JVFD set to buy new air packs


JASPER — If it wasn’t for their backpack-sized, self-contained breathing apparatuses, members of the Jasper Volunteer Fire Department wouldn’t be able to fight the flames, charge into the smoky buildings or rescue the people trapped inside.

The devices — also called air packs — allow them to breathe in dangerous situations. And at a late-March Jasper Board of Public Works and Safety meeting, the local outfit took steps toward securing a new set.

The board opened bid proposals from Donley Safety of Indianapolis and Hoosier Fire Equipment of Greenfield and placed them under advisement as department leadership investigates and determines which one is the best fit. Both bids were just north of $200,000.

“They’re very important,” Fire Chief Kenny Hochgesang said of the equipment. “[Without them], they couldn’t enter a burning structure because of the toxic smoke. This will allow them to go in, breathing the bottled air, and not breathing any toxic smoke. It protects them for their safety.”

The new air packs will replace a supply of 15-year-old bottles that are set to expire in September. Both bids received accounted for 32 packs and face pieces, as well as a spare bottle for each set. That is enough to fully stock department fire engines.

Here’s how they work. Strapped on to the backs of firefighters, when the air packs are activated, they channel a stream of air through a regulator to a face mask. The slower the responders breathe, the longer the bottle lasts.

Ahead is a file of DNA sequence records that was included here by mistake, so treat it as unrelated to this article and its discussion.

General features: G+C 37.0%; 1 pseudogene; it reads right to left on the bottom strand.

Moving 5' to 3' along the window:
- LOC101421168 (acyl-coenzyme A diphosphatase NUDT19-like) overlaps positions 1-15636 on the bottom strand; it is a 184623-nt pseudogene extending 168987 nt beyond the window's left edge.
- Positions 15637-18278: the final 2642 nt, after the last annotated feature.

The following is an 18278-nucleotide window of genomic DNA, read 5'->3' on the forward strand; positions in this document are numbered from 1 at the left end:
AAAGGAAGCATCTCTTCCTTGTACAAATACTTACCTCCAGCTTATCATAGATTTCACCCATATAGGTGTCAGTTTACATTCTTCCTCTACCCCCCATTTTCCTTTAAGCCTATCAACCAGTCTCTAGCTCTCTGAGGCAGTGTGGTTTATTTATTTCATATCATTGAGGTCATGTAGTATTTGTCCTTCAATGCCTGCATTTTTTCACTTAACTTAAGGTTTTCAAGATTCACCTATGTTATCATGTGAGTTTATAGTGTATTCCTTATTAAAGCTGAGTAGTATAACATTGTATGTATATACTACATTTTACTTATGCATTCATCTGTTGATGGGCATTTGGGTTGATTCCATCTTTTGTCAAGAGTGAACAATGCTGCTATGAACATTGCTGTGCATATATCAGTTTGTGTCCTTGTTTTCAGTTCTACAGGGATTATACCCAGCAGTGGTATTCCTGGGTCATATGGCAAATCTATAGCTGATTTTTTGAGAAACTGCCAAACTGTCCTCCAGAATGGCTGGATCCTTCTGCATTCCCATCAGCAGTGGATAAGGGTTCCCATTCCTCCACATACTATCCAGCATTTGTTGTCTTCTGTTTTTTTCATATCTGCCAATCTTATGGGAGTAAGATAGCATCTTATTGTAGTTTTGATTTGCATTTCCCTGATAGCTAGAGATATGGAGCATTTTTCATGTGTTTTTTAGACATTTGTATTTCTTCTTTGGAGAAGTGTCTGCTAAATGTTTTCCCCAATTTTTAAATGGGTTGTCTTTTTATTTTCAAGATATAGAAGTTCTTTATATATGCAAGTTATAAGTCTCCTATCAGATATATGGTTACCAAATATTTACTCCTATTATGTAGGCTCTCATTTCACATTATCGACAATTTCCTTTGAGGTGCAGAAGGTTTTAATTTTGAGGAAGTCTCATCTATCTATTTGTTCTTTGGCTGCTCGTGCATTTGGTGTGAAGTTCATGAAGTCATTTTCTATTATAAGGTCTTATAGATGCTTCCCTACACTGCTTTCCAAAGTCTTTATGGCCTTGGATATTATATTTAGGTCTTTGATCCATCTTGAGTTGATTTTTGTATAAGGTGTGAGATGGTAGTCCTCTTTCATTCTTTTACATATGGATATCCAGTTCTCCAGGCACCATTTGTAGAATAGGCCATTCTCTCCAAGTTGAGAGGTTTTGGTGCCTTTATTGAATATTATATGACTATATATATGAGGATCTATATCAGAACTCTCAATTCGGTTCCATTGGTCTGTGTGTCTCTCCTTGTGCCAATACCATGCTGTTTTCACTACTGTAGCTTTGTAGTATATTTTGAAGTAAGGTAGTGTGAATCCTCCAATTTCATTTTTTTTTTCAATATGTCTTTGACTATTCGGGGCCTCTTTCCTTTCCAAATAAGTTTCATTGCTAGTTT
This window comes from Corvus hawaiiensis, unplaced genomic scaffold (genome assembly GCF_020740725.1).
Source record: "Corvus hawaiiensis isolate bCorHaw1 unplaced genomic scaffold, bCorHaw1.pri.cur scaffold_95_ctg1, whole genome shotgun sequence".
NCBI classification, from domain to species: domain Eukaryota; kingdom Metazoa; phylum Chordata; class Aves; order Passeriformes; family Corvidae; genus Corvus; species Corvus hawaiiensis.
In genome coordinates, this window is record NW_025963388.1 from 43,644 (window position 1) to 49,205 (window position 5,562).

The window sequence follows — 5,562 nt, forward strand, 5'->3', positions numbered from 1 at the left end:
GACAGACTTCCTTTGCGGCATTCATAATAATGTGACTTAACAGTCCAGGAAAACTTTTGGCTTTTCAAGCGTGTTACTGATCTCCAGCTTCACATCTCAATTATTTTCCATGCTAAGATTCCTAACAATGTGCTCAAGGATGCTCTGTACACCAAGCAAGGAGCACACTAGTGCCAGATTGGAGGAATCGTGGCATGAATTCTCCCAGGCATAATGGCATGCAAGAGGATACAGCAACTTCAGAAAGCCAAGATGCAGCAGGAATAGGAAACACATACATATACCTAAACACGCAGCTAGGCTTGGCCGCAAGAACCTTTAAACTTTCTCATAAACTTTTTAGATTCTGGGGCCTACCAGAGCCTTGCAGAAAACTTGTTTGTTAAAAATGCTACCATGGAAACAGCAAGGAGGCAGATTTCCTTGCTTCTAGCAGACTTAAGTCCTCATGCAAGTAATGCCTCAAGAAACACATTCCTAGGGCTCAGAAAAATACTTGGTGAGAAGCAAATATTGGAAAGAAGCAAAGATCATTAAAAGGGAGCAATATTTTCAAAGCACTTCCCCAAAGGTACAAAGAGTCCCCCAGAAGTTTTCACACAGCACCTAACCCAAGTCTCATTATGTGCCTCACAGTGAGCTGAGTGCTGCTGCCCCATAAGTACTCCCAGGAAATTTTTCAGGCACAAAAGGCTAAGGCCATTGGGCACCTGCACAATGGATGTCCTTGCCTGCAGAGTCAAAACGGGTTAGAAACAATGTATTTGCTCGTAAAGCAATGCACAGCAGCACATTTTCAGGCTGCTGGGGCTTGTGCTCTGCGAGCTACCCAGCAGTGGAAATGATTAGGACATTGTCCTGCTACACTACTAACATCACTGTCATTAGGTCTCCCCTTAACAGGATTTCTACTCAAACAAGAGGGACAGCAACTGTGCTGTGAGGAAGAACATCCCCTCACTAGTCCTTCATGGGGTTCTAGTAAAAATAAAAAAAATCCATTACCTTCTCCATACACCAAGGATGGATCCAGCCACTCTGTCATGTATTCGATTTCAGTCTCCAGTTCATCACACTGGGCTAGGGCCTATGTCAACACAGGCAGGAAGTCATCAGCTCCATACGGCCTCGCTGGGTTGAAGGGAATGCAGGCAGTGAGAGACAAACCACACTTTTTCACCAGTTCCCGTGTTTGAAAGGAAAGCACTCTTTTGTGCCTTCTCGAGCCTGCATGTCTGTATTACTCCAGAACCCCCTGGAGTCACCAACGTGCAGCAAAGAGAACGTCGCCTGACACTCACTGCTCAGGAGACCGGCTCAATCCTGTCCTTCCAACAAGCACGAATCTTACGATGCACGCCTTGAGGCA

Though the exact time fluctuates based on intensity, currently, the bottles supply enough air for about 20 minutes of heavy breathing. Hochgesang said it’s common for members to exhaust all the air from their tanks while out on a call.

“Most every fire,” he said of that frequency.

The new packs are expected to last about 30 minutes in a building, Hochgesang explained.

He said that when JVFD members arrive at a burning building, a group of two or three firefighters is sent inside at a time, while others wait outside to take their place. The rescuers make that switch when their air packs begin to beep to let them know they’re running out of oxygen.

Two department trucks have compressors that allow the firefighters to refill the tanks on the fly. The air packs and masks that they connect to are tested weekly by department members and are also professionally tested annually.

A recommendation as to which company the department would like to move forward with will be made at the next board of public works and safety meeting, which is scheduled to take place at 8 a.m. on Tuesday, April 14, in the council chambers at City Hall, 610 Main St.

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